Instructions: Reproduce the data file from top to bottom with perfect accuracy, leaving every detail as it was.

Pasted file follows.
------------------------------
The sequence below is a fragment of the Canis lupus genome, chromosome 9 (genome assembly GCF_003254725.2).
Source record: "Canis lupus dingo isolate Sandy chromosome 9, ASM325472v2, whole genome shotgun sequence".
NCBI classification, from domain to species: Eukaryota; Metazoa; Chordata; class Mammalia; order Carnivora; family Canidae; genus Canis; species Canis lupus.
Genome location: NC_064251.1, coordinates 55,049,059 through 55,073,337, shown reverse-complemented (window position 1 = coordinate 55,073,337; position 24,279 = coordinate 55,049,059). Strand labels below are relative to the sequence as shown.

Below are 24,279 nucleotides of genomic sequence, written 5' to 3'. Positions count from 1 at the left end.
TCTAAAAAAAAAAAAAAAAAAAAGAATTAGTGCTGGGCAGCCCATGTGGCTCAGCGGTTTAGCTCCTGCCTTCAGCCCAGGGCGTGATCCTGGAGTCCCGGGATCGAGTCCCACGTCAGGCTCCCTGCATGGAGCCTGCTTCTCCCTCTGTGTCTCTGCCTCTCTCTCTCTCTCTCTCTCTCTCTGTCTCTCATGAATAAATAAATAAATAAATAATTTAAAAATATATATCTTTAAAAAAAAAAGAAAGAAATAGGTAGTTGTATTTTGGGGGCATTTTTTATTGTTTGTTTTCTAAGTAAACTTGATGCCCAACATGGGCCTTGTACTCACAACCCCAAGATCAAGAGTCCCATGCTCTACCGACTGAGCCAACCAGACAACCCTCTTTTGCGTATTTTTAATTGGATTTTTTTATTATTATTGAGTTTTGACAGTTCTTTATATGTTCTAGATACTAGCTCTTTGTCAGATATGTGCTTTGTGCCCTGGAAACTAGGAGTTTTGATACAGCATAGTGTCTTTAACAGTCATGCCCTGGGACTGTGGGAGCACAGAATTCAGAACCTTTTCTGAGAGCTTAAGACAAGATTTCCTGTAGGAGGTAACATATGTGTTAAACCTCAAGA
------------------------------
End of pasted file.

The sequence below is a fragment of the Canis lupus genome, chromosome 9 (genome assembly GCF_003254725.2).
Source record: "Canis lupus dingo isolate Sandy chromosome 9, ASM325472v2, whole genome shotgun sequence".
NCBI classification, from domain to species: Eukaryota; Metazoa; Chordata; class Mammalia; order Carnivora; family Canidae; genus Canis; species Canis lupus.
Genome location: NC_064251.1, coordinates 55,049,059 through 55,073,337, shown reverse-complemented (window position 1 = coordinate 55,073,337; position 24,279 = coordinate 55,049,059). Strand labels below are relative to the sequence as shown.

Below are 24,279 nucleotides of genomic sequence, written 5' to 3'. Positions count from 1 at the left end.
TCTAAAAAAAAAAAAAAAAAAAAGAATTAGTGCTGGGCAGCCCATGTGGCTCAGCGGTTTAGCTCCTGCCTTCAGCCCAGGGCGTGATCCTGGAGTCCCGGGATCGAGTCCCACGTCAGGCTCCCTGCATGGAGCCTGCTTCTCCCTCTGTGTCTCTGCCTCTCTCTCTCTCTCTCTCTCTCTCTGTCTCTCATGAATAAATAAATAAATAAATAATTTAAAAATATATATCTTTAAAAAAAAAAGAAAGAAATAGGTAGTTGTATTTTGGGGGCATTTTTTATTGTTTGTTTTCTAAGTAAACTTGATGCCCAACATGGGCCTTGTACTCACAACCCCAAGATCAAGAGTCCCATGCTCTACCGACTGAGCCAACCAGACAACCCTCTTTTGCGTATTTTTAATTGGATTTTTTTATTATTATTGAGTTTTGACAGTTCTTTATATGTTCTAGATACTAGCTCTTTGTCAGATATGTGCTTTGTGCCCTGGAAACTAGGAGTTTTGATACAGCATAGTGTCTTTAACAGTCATGCCCTGGGACTGTGGGAGCACAGAATTCAGAACCTTTTCTGAGAGCTTAAGACAAGATTTCCTGTAGGAGGTAACATATGTGTTAAACCTCAAGA